I love Anthropologie. Going from something quite quirky and bespoke at Anthropologie to Marks and Spencer, who do really lovely collections. I also really like Zara Home; I don’t like everything there but I think that they do some really lovely stuff. There's another slightly smaller company called An Angel at my Table, they do a lot of antique style pieces, quite feminine, and I also love Neptune.

How would you suggest a student makes their room more homely when on a budget? 

Lighting is quite important, I think, in creating a nice mood. A nice lamp can create great lighting and make a room feel welcoming; often if you’re stuck with a small light it can create a harsh atmosphere. Then just the simple things such as a few cushions, a throw, a rug; you don't need to buy expensive lumps of furniture, but a neutral palette with pops of colours or pattern works really well.  I think if you haven’t got lots of space and you’re trying to be bold and got lots of things going on, it doesn't feel like the greatest environment to work or relax in.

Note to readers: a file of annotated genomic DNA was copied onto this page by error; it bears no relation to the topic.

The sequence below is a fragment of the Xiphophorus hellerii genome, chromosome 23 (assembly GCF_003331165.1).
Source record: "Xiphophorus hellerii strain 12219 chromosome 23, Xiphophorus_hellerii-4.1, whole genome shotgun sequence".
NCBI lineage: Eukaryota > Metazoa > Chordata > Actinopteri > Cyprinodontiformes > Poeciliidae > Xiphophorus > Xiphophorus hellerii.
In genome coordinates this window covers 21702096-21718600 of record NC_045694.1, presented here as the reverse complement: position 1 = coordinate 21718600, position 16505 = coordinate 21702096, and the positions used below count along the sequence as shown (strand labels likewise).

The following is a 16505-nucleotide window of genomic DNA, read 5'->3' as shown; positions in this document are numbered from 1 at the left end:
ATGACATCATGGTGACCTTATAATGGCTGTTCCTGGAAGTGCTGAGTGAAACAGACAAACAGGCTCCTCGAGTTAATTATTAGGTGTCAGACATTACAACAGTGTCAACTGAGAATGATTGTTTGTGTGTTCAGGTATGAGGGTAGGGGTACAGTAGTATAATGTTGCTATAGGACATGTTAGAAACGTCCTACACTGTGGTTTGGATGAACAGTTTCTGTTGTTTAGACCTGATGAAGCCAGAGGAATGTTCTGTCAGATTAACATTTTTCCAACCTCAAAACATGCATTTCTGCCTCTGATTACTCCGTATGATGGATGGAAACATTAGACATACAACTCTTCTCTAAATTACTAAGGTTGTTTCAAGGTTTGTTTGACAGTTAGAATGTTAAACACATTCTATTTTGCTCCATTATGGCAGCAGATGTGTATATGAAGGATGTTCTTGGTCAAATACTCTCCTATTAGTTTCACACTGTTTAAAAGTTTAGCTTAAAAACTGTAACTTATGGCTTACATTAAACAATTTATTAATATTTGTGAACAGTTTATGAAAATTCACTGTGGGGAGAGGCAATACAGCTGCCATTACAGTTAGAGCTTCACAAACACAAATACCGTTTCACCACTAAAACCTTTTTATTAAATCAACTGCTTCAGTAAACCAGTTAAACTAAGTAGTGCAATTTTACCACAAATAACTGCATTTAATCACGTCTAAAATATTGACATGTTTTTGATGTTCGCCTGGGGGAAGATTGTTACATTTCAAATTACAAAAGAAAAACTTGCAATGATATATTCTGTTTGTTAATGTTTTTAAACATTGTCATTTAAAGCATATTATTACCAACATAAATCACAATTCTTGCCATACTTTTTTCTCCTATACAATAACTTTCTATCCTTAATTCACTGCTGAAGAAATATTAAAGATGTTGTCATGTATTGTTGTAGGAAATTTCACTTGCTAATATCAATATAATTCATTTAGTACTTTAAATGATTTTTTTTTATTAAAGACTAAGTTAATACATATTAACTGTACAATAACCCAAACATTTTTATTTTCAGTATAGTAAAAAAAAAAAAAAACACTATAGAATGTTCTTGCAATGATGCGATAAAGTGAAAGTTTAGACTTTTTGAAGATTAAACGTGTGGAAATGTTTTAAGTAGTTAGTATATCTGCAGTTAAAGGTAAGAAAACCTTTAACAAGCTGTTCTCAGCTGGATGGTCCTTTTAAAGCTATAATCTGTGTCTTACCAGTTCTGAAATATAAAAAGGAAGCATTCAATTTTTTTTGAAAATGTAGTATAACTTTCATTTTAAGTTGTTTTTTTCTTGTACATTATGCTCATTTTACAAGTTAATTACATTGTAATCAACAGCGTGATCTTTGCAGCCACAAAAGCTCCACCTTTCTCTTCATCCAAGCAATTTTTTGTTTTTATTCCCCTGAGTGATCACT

What advice would you give to young people wanting to get involved in magazine journalism?

My first piece of advice would be to find a person you want to speak to, so if it's the lifestyle editor try and get their contact details. Then a well thought out email showing you read the publication follow them and stalk them on Instagram and Twitter; they're a really great platform. I had someone contact me through Instagram asking if they could come and do some work experience - the message they’d sent showed they knew the publication, (and) that's what appeals.

Sometimes I've had emails, asking if I do interiors in the magazine. It’s lovely to have emails and compliments, saying “I loved your such and such page”, it's lovely to hear someone specifically liked one of the items. Make sure you speak to the right person, don't be afraid to ask for work experience or even just to meet, as it’s an industry that, once you're in it, is quite small. It's always worth an ask; try and get as much experience as possible within that industry.